Biographical notes on the contributing authors (in alphabetical order):
Elaine Chiew is a London-based writer, and her short stories have won the Bridport Prize (2008), Camera Obscura’s Bridge- the-Gap competition (2010), been shortlisted for the 2014 MsLexia Prize, and been shortlisted twice for the Fish Short Story Prize (2012). They have also been selected by Dzanc Books’ Best of the Web (2008), Wigleaf’s Top 50 Microfiction (2008), storySouth’s Million Writers Award (Top 10 Winner, 2006), the Per Contra Prize (Top 10 Winner, 2008) and Glimmer Train’s Top 25 Emerging Writers Competition (2005). They’ve also appeared in numerous publications, including One World: A Global Anthology (New Internationalist, 2009) and Short Circuit: Guide to the Art of the Short Story (Salt, 2009). She is the editor and organizer of this anthology. She blogs about food and fiction on redemptioninthekitchen.blogspot.com
Chitra Banerjee Divakaruni is an Indian American author, poet, activist and teacher. Her work has been published in over 50 magazines, including the Atlantic Monthly and The New Yorker, and her writing has been included in over 50 anthologies, including The Best American Short Stories, the O Henry Prize Stories and the Pushcart Prize Anthology. Her books have been translated into 29 languages, including Dutch, Hebrew, Bengali, Russian and Japanese, and many of them have been used for campus-wide and city-wide reads. Several of her works have been made into films and plays. She lives in Houston with her husband Murthy and has two sons, Anand and Abhay, who are in college.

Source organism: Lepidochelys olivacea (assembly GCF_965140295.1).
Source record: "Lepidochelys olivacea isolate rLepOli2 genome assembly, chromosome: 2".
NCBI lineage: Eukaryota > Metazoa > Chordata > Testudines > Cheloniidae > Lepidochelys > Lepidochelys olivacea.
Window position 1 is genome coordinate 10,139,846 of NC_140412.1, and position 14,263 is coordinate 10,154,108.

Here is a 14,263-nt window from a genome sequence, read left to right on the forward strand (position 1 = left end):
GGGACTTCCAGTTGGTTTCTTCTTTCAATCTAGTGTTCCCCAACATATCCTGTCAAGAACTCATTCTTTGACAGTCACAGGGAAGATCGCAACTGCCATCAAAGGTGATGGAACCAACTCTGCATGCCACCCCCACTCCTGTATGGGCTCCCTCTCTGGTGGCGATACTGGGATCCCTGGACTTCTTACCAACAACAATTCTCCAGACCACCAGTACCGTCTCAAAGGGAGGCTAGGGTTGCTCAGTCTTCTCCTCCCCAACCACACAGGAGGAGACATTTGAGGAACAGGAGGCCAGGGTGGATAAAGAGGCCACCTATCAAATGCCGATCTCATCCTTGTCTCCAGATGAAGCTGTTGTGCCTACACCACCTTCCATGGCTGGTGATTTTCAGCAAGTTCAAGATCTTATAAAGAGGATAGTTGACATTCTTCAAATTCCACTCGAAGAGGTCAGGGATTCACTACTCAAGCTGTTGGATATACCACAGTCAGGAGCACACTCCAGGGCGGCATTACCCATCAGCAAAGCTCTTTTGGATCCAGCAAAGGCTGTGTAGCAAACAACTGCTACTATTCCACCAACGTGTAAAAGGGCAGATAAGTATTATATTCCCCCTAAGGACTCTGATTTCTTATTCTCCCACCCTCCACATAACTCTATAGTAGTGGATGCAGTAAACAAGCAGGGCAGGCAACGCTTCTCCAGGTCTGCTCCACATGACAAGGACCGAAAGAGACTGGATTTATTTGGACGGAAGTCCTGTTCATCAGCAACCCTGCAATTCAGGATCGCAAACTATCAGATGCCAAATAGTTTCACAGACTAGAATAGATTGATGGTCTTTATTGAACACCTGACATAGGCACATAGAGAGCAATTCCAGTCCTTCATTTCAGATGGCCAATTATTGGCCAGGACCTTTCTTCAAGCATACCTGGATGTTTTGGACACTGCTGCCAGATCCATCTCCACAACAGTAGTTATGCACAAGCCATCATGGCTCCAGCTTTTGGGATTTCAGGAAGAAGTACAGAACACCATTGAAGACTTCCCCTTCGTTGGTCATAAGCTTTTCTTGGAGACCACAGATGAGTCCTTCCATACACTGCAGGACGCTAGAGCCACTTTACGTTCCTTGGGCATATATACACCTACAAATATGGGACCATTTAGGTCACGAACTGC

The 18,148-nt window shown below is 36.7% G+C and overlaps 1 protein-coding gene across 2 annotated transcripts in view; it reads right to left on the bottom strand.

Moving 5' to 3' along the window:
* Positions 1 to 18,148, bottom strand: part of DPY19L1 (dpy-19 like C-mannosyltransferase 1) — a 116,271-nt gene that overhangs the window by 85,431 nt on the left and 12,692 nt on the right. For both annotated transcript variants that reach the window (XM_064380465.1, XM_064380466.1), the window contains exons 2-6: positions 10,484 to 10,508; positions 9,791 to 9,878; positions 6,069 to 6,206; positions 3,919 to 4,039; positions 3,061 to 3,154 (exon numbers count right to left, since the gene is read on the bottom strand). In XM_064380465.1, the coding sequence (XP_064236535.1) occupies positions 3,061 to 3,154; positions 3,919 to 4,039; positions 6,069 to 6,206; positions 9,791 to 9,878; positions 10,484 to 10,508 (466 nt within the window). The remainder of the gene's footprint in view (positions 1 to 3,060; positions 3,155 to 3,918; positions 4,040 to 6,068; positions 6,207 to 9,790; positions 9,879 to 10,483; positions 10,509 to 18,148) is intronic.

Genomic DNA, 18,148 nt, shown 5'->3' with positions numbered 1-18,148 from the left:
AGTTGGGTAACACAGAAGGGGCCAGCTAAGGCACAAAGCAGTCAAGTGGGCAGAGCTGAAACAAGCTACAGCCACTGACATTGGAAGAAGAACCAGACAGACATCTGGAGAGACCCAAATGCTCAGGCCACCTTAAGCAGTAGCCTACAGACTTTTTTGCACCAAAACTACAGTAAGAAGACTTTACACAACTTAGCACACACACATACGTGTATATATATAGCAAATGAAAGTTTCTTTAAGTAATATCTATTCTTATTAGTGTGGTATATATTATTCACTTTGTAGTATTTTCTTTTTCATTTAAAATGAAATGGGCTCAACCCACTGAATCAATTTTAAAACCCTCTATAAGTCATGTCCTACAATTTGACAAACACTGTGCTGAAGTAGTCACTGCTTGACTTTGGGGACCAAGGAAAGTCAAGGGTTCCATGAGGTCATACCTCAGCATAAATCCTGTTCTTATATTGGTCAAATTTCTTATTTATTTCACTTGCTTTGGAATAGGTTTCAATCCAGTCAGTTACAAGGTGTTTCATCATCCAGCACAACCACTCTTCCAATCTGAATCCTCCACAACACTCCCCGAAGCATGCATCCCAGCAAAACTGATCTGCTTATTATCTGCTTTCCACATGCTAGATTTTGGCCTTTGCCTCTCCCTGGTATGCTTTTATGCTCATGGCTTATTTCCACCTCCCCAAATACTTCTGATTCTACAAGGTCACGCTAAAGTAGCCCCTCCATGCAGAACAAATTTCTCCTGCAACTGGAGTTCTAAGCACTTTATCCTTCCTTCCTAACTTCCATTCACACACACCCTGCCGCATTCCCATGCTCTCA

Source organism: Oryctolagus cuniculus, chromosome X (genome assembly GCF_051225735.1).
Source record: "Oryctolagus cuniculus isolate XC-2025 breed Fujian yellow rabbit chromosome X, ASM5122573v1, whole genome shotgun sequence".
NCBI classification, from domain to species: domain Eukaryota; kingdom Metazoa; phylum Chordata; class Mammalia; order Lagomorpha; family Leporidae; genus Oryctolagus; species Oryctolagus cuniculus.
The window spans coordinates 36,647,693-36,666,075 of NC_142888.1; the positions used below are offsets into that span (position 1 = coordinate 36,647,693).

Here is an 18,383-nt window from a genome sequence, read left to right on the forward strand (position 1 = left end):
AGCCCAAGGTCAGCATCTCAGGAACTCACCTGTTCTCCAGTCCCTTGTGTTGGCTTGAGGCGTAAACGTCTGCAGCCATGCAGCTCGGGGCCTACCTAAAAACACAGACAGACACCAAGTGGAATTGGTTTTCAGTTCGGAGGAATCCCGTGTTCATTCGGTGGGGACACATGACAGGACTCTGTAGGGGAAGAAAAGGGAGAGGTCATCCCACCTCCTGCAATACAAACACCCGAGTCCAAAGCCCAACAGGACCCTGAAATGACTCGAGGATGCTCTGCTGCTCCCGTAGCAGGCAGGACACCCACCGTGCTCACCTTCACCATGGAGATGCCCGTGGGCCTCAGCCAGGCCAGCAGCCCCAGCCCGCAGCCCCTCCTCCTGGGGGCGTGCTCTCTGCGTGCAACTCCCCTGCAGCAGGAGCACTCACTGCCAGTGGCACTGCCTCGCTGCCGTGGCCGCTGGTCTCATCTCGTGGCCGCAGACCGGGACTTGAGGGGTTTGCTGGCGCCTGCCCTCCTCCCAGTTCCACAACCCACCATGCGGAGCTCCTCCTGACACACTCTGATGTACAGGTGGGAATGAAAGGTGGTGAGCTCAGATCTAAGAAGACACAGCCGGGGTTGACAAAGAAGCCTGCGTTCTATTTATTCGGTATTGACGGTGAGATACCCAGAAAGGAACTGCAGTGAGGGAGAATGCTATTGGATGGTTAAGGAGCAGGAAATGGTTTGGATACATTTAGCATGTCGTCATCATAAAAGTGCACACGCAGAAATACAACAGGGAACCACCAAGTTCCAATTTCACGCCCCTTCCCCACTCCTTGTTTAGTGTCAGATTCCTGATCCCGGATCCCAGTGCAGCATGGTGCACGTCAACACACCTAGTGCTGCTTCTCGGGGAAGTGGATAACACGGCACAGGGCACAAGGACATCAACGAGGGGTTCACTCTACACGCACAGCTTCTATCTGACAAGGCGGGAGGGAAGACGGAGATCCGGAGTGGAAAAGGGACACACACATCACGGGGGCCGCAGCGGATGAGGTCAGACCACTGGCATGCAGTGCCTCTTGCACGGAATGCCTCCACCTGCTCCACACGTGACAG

Rachel J Fenton was born in 1976, grew up in South Yorkshire and currently lives in Auckland. Shortlisted for the 2014 Dundee International Book Prize, she was previously shortlisted for the Royal Society of New Zealand Manhire Prize and won Short Fiction’s 7th Annual Competition). AKA Rae Joyce, she is featured in New Zealand Comics and Graphic Novels (Hicksville Press), Two Thirds North (University of Stockholm, 2014), was Artist in Residence at Counterexample Poetics, and won AUT’s Graphic Fiction Prize. She blogs at snowlikethought.blogspot.com
Diana Ferraro is an Argentine bilingual writer. For a decade, she shuttled between homes in Richmond, Virginia, and Buenos Aires, where she lives now. She has published several books of fiction and essays in Spanish, among them La Argentina como Marca and La Conspiración de los Artistas. Her new works in English – The French Lesson, a novel, and two collections of short stories, The Map of Solitude and The Bells – have been published as ebooks at Amazon.